Interview with John Linnell of They Might Be Giants

Strange Advice, August 1998
by Stephanie Bird

I was just looking at your web page and I saw that you are coming to San Francisco on the tenth of September.

Um, that's right, we're going straight to the House of Blues that weekend, and stuff, but we're going down the coast. We're starting in Seattle in the beginning of the week and working our way down, that's the plan.

Nice. I'm really excited because I was supposed to come see you guys play at The Warfield in 1990 and I got really sick and I had a ticket in my hand and it was like a very exciting moment for me.

Wow, how terrible.

And I didn't get to go and my friend who did go of course went anyway and I got to hear all about it. Green with envy, I was sick then too.

Oh that's too bad, that was fun. I remember playing The Warfield, I mean I don't know if I remember that exact show but we played The Warfield a bunch around that time and it was a really fun gig as I recall and a beautiful theater.

Well, I was kind of curious because I'm kind of like one of your biggest fans.

Really?

Everyone here in the office knows because I actually fell over and like rolled around on the floor a little bit when we got Severe Tire Damage a couple of weeks back and I was just wondering, do I get a toaster for nine years of devotion?

Toaster...

Yeah.

We don't have any to give out um, but you know it's some reward.

I know, I'm getting a reward here, I'm getting to talk with you, I'm not one of those people who sits around dreaming up what she'd say to her heros, or whatever, but I've always wanted just to talk with you guys so this is a great kind of honor.

Well, what are you going to say?

Oh I don't know...

The spotlight is on you...

I did want to know have you guys ever had a viola player playing with you because I love playing my viola to They Might Be Giants albums.

Well we had a viola player on our last album

On Factory Showroom?

Yeah, but we had a whole string quartet...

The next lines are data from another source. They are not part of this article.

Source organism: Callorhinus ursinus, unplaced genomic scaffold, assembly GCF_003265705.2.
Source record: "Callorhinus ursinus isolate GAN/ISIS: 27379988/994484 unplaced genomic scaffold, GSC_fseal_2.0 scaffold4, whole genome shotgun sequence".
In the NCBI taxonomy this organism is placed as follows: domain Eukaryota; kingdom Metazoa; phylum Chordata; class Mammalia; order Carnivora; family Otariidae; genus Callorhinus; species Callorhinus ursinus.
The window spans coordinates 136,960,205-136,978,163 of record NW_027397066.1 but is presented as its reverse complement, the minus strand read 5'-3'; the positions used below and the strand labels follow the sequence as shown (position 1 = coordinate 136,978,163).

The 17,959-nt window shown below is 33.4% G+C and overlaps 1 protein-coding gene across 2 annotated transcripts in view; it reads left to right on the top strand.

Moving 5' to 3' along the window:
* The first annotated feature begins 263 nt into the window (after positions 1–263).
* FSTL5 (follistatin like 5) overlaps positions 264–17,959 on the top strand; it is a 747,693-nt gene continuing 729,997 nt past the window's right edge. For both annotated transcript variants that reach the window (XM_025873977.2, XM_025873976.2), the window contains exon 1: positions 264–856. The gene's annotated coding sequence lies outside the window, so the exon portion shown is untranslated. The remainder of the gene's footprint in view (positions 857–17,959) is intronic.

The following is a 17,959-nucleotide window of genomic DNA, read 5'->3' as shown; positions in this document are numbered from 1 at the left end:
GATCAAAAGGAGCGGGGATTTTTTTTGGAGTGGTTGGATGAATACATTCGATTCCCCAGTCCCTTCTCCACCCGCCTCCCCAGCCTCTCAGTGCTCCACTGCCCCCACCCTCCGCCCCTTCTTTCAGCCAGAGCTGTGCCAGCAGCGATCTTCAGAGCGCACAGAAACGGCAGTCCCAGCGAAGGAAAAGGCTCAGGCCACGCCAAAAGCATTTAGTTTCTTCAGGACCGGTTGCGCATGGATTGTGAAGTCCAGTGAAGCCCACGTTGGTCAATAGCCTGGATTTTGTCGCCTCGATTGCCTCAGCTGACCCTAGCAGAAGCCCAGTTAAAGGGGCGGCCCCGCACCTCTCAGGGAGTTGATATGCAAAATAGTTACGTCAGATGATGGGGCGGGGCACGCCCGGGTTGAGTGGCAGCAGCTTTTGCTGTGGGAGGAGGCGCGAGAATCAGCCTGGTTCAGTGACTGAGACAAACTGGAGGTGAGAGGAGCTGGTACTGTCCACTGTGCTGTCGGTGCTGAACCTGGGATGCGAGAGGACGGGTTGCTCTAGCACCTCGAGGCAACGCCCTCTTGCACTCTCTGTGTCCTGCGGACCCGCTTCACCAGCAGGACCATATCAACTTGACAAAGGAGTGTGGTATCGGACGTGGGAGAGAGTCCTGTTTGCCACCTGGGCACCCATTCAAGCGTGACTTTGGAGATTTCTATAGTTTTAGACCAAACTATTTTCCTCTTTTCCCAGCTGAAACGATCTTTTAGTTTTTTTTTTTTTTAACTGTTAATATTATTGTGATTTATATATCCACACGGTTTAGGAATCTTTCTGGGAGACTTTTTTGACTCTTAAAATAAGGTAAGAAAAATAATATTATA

Nice.

...play with us and he was the funny one actually no, the cello player was the real cut-up.

Oh OK, well you know those cellists, they are quite...

He was actually you know what's funny is I know this cello player named Gary Young, he's played on a bunch of our records, and then we also worked with this violinist, Mark Feldman who's kind of a kooky guy as well and I had dinner with him one night when we were, you know, doing some work and because there was no viola player there, the two of them started telling viola jokes...

Uh-oh.

...which you've probably already heard.

Sure, I've heard plenty of viola jokes.

Yeah, I'd never heard either one of these but they were really into this whole type of humor like one of them was "Why does the viola player leave the case in the back seat of the car?"

Hmmmm.

Do you know the answer?

No.

It's so that he or she can park in the handicapped.

Hahahah.

I can't remember all the jokes actually but they were really into this whole viola thing, I guess the whole idea being that since viola players are in demand they don't have to be as high quality as violinists and cello players.

That's actually why I took up the viola.

(laughs) Is that right?

It really is, I was a crummy second violinist and I started playing viola and everybody wanted me to play with them.

Well that's a good idea, well you should try the accordion, then you'll have even more jobs.

I've always wanted to do--actually I have a friend who's an accordion player and for my seventeenth birthday, she played [Jimi Hendrix] "Wild Thing" for me which was kind of exciting.

That's nice.

She's probably branched out since then, it's been ten years...But let's see, I do have a couple of interview-like questions to ask you, I have always actually wondered this--I'm curious just how have you guys made your living so far, you put out all these albums with all these zillions of songs on them which is just good for me but how do you guys make it? I mean you're not like a top...

Well, we're not rich but we do you know, I mean in the last fifteen years we've been making enough to live on, you know, definitely, we've saved a little money up actually.

Well that's good.

Not a lot, we're really, it's like a funny place to be, it's not like hand-to-mouth, we're not playing in bars but we have a lot of expenses because we're playing you know shows with a road crew, I think the thing is with any band is that you manage to you know expand to you're, whatever your level of income is as a band, you know we find ways to spend the money that we make so but like I said, we live OK, we're not rich but we're comfortable for now and I think in the future you know it could go either way we could find ourselves a little more in need depending what comes along or maybe we'll have a big huge hit.

Well there's always that hope, huh. You've had a few pretty good-sized hits, though.